Dior’s collaged tear-sheets of newsprint images of women protesting in the ’60s with placards declaring “Mini skirts forever” (and such) are perhaps too distant and too grassroots for a luxury brand, and, thus, appear to be token engagement, especially when the windows and their encircling spaces offer little to shoppers that could arouse the mind. Bottom line: is it meaningful? As Miuccia Prada once said to Document Journal, “Someone who is superficial gets only the façade”.

Photo: Galerie Gombak

Add The Subtitles, Subtract the Subtleties

It maybe cinematic, but is it poetic? And what happened to show, not tell?


Dior ad AW 2018 P1

This is trite. Plainly, simply, painfully trite. This isn’t some IG post with inane comments by a KOL who can’t conceal her daftness; this is a Dior autumn/winter 2018 ad with needless, vapid, whatever-for captions. As you see, the above photograph communicates a hyperbolic message: “Women who don’t cry should be outlawed.” What’s with the Billy the Kid language? Sure, we know designer Maria Grazia Chiuri is predisposed to proclamations, not susceptible to subtleties, and the face of feminism in fashion (“we should all be feminist”), but can this ad escape overkill, if not oversell?

We have deliberately chosen this photo without the Dior logo because we know that you may think it is a Gucci ad, and we don’t blame you. That look, those glasses, the Seventies vibe: they have been done before. Gucci fans know it, and we’re sure you do too, Dior. Let’s not go the imitation-as-flattery route. Let’s not track the bring-a-breath-of-fresh-air-to-the-crusty-hallowed-halls-of-the-couture-house (as one follower of SOTD sarcastically offered) path. Let’s not.

Dior ad AW 2018 P2

This season’s campaign is said to be inspired by the French New Wave cinema of the ’60s, which could mean that it’s conceived for the Netflix generation or fans of Girlboss. IG-style photos with pointless text is, perhaps, to encourage perfunctory approval from those whose idea of communicative flair is influenced by social-media. Cinema as source of inspiration for advertising campaigns is nothing new, but the absence of a true vision in these Dior images is dismal and a huge let down, especially when their ad campaigns were once shot to thrill by Nick Knight.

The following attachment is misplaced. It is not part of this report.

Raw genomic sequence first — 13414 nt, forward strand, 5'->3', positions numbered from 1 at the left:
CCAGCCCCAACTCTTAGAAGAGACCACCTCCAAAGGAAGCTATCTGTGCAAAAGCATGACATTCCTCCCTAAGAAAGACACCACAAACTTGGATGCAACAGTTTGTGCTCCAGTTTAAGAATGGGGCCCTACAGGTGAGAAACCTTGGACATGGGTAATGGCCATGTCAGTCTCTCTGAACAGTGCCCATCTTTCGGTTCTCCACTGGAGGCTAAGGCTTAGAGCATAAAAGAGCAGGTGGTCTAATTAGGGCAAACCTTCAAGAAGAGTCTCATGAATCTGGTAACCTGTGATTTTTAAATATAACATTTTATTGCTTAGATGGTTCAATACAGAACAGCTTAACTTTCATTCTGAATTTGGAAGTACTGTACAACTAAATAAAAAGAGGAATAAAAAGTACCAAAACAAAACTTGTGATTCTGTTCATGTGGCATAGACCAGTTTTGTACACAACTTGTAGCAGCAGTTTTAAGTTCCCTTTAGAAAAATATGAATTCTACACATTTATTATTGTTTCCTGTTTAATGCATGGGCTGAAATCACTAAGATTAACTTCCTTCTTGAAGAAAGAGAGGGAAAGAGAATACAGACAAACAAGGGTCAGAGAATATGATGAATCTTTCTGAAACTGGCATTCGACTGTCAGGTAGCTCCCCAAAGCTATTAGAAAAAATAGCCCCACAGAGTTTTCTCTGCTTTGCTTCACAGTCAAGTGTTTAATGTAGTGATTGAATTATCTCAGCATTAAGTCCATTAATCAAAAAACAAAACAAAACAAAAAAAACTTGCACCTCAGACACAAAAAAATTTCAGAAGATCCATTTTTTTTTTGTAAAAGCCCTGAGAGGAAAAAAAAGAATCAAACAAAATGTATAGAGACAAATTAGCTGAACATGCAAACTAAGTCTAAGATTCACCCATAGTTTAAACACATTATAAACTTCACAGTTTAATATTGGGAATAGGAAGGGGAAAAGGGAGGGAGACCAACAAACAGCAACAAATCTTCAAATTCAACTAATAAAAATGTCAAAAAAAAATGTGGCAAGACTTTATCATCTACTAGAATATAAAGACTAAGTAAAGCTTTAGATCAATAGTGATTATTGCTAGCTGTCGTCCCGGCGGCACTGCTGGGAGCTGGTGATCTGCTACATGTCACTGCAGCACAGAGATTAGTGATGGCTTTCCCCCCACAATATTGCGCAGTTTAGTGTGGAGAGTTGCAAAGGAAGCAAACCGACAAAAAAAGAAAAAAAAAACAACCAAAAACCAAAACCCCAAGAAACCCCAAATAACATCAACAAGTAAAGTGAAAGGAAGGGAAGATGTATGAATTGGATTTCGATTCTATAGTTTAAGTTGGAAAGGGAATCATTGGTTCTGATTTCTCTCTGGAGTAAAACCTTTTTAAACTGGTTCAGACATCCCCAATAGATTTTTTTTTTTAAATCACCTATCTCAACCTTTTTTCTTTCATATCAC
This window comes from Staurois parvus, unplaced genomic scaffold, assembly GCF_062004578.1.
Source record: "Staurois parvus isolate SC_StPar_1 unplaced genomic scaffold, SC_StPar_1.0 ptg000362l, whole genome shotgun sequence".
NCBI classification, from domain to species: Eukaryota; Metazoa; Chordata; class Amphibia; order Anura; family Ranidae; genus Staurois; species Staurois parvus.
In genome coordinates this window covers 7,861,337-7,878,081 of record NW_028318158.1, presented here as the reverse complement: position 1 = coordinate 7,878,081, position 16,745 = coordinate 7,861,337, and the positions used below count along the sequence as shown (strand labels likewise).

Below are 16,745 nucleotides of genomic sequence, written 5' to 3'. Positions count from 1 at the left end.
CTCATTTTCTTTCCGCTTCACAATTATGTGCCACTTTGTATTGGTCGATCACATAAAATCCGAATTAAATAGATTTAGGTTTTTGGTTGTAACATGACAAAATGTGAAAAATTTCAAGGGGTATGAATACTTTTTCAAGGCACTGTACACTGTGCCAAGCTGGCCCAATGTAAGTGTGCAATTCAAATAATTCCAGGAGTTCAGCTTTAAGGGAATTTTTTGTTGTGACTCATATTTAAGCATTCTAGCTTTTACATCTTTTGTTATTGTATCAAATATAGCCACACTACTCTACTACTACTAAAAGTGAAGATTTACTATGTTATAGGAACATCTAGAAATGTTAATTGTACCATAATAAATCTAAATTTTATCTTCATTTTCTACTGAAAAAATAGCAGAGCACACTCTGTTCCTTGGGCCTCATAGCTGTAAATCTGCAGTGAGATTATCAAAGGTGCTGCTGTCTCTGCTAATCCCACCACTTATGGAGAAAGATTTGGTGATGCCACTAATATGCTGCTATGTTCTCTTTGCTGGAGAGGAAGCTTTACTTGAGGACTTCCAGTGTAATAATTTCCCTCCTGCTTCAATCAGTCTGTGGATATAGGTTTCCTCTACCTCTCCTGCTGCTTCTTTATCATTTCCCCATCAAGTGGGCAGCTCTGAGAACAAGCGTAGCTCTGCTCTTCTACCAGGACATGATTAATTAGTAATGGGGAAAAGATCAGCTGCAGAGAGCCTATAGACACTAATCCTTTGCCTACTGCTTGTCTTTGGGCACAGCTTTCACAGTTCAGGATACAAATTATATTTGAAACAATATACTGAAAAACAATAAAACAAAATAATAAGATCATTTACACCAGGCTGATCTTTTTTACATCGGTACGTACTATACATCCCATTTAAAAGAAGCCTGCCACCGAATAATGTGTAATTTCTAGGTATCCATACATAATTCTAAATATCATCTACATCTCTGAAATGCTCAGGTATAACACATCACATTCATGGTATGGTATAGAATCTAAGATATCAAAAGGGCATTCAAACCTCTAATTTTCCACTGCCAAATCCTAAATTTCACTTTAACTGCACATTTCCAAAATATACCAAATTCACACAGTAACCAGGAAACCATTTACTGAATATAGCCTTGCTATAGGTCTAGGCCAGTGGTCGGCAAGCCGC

The thing is, Dior has, to some of us, lost its leadership role as it aims for commercial blah instead of creative high. Throw in the in-your-face social messages and the evangelical effect is one of distaste. There is nothing wrong with raising awareness or kindle empowerment, but mixing the messages with the selling of clothes by a bunch of models who look like they don’t really care is unauthentic and disingenuous.

Gucci ad AW 2016 P1Gucci autumn/winter 2016 shot by Glen Luchford in Tokyo. Photo: Gucci

Perhaps what’s truly annoying is that the captioning idea, too, has appeared in Gucci ads, specifically for the autumn/winter 2016 season. Lensed by Glen Luchford, the images were shot in Tokyo and came with captions to give them an aural setting. It’s a neat trick as the photos of the bustling city were able to delight the eyes, but not captivate the ears. Moreover, Alessandro Michele has on more than one occasion approached the art direction cinematically. To help the viewer gain more depth into his brand of visual communication descriptively is totally understandable.

Perhaps this is Dior’s cinéma vérité, with its own natural action, its own real dialogue. But, as we often hear people say, “It’s only a movie”, maybe we should just tell ourselves, it’s only a fashion ad.

Photos: Dior